Kukla's Korner Hockey
from Elliotte Friedman of CBC,
Why won’t Kovalchuk take Atlanta’s money?
There’ve been some huge offers. One report said $80 million over eight years, another had $101 million over 12. Grossman has a reputation as a bottom-line guy, and there is no doubt the agent is trying to hit a grand slam. A talent like this has never hit unrestricted free agency at age 27.
I reported earlier this year that another Russian player told me that if Kovalchuk is not in Atlanta next year, “He will be in the KHL. It is between Atlanta and Russia.” At least two other GMs (one who considered acquiring him and one who didn’t) believe that to be true, because he can make more there than here.
more including teams mentioned that are chasing Kovalchuk.
from Jim Kelley of Sports Illustrated,
No GM is going to send a coach off into his good night with the reputation of not being able to work with kids. That’s why you hear things like “the team was not progressing” even though many of the players currently on the St. Louis and Columbus rosters were simply going through the learning experience that comes with having success early and then falling back as teams play against them with greater intensity.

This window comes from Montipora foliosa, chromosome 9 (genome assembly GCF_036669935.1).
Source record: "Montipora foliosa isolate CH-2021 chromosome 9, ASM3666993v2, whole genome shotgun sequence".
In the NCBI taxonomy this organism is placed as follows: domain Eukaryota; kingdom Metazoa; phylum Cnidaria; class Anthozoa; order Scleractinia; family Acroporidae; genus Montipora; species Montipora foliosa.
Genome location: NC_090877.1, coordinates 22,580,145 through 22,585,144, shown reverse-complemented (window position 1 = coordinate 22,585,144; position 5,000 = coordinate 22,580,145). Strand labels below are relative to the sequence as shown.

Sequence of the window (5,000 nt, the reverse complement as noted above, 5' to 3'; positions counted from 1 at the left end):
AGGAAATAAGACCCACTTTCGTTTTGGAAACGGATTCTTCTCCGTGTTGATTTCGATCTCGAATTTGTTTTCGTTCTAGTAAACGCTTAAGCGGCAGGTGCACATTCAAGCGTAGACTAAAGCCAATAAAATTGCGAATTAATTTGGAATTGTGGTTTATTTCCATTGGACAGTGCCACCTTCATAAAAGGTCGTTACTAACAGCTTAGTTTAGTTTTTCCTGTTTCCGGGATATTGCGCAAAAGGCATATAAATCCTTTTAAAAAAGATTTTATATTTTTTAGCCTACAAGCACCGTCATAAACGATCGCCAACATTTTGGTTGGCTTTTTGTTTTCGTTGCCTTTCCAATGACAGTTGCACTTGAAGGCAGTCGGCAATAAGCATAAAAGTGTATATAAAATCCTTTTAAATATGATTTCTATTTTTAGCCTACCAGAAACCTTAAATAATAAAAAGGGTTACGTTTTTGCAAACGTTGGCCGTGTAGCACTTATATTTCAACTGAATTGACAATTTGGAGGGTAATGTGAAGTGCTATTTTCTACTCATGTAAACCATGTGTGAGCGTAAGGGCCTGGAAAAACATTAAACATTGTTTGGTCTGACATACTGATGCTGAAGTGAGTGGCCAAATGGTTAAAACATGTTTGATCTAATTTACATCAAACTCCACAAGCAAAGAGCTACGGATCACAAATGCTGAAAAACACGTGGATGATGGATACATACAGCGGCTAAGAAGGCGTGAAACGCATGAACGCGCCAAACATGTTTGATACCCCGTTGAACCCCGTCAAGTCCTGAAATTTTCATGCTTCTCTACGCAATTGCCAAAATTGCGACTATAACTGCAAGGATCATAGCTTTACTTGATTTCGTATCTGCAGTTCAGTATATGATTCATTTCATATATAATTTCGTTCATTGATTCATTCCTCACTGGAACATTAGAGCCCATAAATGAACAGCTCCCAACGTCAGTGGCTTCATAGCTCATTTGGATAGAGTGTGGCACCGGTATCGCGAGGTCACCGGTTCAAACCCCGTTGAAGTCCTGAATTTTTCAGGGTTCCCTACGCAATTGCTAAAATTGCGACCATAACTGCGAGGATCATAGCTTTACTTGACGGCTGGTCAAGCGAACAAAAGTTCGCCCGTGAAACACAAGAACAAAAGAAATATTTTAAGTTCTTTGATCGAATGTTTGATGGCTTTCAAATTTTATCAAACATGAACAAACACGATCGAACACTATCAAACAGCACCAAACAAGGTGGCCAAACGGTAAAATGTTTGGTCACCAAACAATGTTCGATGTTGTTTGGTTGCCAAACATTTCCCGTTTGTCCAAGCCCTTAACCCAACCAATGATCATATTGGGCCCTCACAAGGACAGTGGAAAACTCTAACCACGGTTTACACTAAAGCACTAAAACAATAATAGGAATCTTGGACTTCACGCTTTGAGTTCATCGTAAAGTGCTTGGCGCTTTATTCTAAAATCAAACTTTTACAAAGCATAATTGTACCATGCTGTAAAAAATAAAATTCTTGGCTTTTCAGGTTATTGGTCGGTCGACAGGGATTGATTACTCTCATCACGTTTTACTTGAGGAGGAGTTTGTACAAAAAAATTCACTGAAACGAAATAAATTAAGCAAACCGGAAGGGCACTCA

Still, you have to wonder if Murray or Hitchcock will get another chance in the now youth-conscious NHL. You also have to wonder if once the Blue Jackets move past Noel (or the 54-yer old shows them that he can relate to their kids), Howson won’t be placing a call to Filatov.
Mother Russia looks nice right now, but NHL money, a spot on Nash’s wing and no one harping about defensive play can be a powerful lure…especially for a GM who has lost a potential franchise player.
“It’s definitely tough news when you find out you’re not going to be playing hockey for four to six months.
“In the end it’s not an easy thing missing the Olympics—an opportunity like that doesn’t come around very often—but more importantly the Leafs have made a commitment to me and the best thing at this point is to have this surgery and have it take care of by arguably one of the best shoulder guys.”
-Mike Komisarek of the Toronto Maple Leafs and Team USA. More from Jonas Siegel of am640.
from Brian Duff of the NHL Network at NHL.com,
A quick survey of my colleagues at the NHL Network, who have been immersed in the game in some way, shape, or form for years, finds that they are still amazed at how the storylines of a season evolve far beyond the imagination of anyone.
Former Calgary Flames GM Craig Button—“My biggest surprise has been the Colorado Avalanche. They were a team with a promising future, but who knew that future was so soon?...
Gary Green, a former NHL coach—“The Phoenix Coyotes, without a doubt. I thought that they would be hurt by the lack of interest and the summer fallout of the bankruptcy. Not knowing the team’s future has often hurt teams in the standings over history in the NHL.”
from Steve Rosenbloom of RosenBlog at the Chicago Tribune,
Well, they have a couple goalies, just not one you’d stake your Stanley Cup life on right now. I realize that the Blues beat the Hawks on deflected shots, so I’m not hanging that specific loss on Cristobal Huet. But that position remains the biggest question because Huet has never won a playoff series and Niemi has never played so much as a postseason minute in the NHL.